Contributed by Ben Wilson
Hundreds of attended the Across the Sands rally in at Brighton Beach near Adelaide yesterday [5 May], to make a stand against plans by Norway energy giant Equinor, to drill for oil in the Great Australian Bight.
This is just one of the local community protests have have recently taken place in communities around the Bight’s coastline.
According to the company, the area could hols one of Australia’s biggest reserves of the furl.
The company released a draft environmental plan in February, which has raised the concern of many people. Reaction against the proposal is so strong that a delegation is on the way to Norway to confront the board of directors at their annual general meeting
According to opponents, drilling poses too great a risk for many unique species and the destruction of breeding grounds, from the real risk of oil spillage.
Others who make a living from fishing fear that their livelihoods could be destroyed., and the valuable tourist industry is at risk too.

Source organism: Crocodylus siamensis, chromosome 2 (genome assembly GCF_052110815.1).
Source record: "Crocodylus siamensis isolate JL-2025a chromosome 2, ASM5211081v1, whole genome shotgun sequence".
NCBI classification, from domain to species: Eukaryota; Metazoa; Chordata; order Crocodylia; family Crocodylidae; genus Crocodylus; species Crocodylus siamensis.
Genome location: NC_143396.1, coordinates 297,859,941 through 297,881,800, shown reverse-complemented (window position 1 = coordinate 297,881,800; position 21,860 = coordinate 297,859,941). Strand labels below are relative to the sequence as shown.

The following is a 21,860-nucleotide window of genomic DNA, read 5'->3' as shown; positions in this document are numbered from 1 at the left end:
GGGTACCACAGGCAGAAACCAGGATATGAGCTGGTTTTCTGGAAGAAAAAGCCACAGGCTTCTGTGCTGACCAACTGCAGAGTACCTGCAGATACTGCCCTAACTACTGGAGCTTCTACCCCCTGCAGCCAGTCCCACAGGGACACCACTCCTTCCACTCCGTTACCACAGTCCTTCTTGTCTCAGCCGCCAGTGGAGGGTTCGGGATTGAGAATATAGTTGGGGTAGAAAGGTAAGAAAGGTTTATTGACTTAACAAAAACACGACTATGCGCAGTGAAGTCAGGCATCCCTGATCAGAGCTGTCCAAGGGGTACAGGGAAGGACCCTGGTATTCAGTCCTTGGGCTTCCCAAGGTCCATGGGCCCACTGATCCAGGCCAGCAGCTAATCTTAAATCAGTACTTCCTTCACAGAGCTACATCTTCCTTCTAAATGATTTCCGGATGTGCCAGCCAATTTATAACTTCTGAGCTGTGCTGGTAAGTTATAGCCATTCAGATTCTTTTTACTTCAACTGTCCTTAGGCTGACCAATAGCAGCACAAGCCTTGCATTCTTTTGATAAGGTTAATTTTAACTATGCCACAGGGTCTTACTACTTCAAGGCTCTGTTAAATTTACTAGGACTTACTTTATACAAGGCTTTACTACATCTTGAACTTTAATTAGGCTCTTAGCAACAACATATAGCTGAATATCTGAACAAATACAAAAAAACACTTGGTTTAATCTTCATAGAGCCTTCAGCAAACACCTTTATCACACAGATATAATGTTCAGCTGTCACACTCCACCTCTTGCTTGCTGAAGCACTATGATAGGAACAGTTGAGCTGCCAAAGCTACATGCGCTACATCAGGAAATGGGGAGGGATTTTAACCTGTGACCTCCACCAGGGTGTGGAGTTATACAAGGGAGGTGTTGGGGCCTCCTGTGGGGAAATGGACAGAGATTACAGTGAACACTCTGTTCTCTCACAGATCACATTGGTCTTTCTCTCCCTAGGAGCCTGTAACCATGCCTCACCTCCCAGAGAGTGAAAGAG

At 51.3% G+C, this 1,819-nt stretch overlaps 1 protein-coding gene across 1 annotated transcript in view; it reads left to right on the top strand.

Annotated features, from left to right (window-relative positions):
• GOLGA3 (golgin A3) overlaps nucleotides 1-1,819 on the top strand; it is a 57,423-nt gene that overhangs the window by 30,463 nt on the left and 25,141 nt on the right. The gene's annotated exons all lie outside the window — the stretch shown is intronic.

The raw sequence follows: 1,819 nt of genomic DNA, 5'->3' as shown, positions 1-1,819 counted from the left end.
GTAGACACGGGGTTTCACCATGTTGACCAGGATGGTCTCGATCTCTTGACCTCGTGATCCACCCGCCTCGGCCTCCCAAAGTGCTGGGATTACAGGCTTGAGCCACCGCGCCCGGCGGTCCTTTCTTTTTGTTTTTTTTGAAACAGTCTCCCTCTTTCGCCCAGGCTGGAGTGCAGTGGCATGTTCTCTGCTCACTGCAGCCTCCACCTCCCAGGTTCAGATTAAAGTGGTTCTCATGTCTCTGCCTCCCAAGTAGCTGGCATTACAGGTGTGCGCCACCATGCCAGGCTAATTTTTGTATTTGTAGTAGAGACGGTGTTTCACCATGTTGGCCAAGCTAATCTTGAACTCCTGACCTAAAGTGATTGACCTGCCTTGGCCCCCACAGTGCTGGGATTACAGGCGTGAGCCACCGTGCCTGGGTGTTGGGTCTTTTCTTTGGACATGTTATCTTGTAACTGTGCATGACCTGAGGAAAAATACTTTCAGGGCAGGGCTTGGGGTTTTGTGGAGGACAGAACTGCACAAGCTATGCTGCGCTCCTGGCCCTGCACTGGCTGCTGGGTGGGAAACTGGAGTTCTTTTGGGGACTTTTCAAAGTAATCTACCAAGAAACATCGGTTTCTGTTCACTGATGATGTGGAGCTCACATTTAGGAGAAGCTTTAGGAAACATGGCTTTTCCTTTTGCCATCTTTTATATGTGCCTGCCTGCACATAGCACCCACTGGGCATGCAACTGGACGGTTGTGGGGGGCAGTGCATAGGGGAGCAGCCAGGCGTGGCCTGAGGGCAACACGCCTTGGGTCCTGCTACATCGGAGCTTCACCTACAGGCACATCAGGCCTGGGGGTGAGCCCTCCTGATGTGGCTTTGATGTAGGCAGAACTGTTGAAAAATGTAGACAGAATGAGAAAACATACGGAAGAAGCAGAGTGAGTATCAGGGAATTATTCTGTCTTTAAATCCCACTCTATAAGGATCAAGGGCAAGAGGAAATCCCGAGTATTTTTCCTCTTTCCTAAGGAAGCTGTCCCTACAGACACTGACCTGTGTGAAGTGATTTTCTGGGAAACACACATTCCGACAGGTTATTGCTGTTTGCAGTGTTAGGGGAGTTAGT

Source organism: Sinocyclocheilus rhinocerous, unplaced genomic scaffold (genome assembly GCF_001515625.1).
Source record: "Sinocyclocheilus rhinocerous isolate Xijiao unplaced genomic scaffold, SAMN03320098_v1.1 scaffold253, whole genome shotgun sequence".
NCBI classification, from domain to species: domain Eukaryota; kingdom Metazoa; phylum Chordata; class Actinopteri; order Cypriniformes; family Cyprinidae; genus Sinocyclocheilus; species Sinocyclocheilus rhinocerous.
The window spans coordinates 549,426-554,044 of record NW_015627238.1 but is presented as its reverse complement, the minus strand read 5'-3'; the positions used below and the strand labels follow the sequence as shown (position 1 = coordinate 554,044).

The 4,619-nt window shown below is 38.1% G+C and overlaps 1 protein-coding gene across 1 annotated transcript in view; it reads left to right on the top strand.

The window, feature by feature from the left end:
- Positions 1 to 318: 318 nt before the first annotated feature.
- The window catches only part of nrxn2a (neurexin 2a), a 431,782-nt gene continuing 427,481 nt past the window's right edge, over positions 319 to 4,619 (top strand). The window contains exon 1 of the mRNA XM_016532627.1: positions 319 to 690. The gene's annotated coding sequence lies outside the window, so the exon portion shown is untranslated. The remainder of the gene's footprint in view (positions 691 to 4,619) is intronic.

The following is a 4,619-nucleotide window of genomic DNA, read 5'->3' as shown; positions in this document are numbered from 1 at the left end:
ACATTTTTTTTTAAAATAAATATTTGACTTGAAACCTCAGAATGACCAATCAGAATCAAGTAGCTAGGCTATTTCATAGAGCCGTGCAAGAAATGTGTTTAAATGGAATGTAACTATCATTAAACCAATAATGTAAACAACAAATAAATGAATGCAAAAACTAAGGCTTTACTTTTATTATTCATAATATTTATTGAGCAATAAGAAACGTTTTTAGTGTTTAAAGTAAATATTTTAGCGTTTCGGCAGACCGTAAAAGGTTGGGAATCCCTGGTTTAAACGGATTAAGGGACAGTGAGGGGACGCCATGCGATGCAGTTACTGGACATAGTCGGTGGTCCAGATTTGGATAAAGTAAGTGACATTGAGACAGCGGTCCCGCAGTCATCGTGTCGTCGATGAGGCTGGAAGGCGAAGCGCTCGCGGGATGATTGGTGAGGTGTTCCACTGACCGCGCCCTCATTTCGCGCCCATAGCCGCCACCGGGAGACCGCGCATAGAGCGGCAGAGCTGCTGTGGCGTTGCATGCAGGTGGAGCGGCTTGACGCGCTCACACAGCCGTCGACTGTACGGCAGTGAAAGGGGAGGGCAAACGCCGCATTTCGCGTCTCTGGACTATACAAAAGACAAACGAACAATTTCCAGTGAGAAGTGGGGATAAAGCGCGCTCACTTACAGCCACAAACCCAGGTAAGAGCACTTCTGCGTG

South Australia’s director of the Wilderness Society, Peter Owen, told the rally that there are “unprecedented levels of community concern,” over drilling in the Great Australian Bight. Equinor is not the only company with an eye on it.
An added controversy is that Bindi Gove, who was once the chief of staff for former Labor minister Martin Ferguson, is now lobbying for Equinor. It raises the spectacle of former ministers and those close to them, who in charge of regulating Australia’s mineral resources industry, use this position to build future careers for themselves.
In anybody’s language, this is corrupt behaviour, which should have no place in a decent political system.
The fact that it’s allowed top go on speaks volumes and damns the rise of the lobbying industry in recent years. Energy are out there in the forefront of handing out favours to those who will do something for them and can offer contacts in the political system.
Campaigning to protect environmental sensitive areas, means coming up against the connection between polluters and the political establishment. The battle for the Great Australian Bight is no different.